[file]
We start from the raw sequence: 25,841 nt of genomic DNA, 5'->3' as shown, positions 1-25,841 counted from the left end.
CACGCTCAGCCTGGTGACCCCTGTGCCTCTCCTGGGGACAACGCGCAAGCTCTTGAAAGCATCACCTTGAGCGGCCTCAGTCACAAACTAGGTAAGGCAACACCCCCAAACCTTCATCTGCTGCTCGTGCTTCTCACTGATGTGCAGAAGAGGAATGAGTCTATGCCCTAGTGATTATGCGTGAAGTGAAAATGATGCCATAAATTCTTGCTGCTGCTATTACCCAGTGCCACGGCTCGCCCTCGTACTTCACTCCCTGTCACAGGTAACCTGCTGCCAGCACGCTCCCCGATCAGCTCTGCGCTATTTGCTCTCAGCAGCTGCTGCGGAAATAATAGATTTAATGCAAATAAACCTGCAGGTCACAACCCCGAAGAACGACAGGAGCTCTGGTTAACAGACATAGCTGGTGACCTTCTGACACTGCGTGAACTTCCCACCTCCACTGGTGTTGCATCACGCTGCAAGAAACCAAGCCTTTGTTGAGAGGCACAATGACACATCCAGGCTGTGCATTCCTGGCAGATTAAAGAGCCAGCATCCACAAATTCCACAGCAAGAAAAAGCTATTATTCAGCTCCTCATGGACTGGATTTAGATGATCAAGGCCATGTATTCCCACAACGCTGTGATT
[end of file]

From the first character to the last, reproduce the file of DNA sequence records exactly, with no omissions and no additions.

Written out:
We start from the raw sequence: 25,841 nt of genomic DNA, 5'->3' as shown, positions 1-25,841 counted from the left end.
CACGCTCAGCCTGGTGACCCCTGTGCCTCTCCTGGGGACAACGCGCAAGCTCTTGAAAGCATCACCTTGAGCGGCCTCAGTCACAAACTAGGTAAGGCAACACCCCCAAACCTTCATCTGCTGCTCGTGCTTCTCACTGATGTGCAGAAGAGGAATGAGTCTATGCCCTAGTGATTATGCGTGAAGTGAAAATGATGCCATAAATTCTTGCTGCTGCTATTACCCAGTGCCACGGCTCGCCCTCGTACTTCACTCCCTGTCACAGGTAACCTGCTGCCAGCACGCTCCCCGATCAGCTCTGCGCTATTTGCTCTCAGCAGCTGCTGCGGAAATAATAGATTTAATGCAAATAAACCTGCAGGTCACAACCCCGAAGAACGACAGGAGCTCTGGTTAACAGACATAGCTGGTGACCTTCTGACACTGCGTGAACTTCCCACCTCCACTGGTGTTGCATCACGCTGCAAGAAACCAAGCCTTTGTTGAGAGGCACAATGACACATCCAGGCTGTGCATTCCTGGCAGATTAAAGAGCCAGCATCCACAAATTCCACAGCAAGAAAAAGCTATTATTCAGCTCCTCATGGACTGGATTTAGATGATCAAGGCCATGTATTCCCACAACGCTGTGATT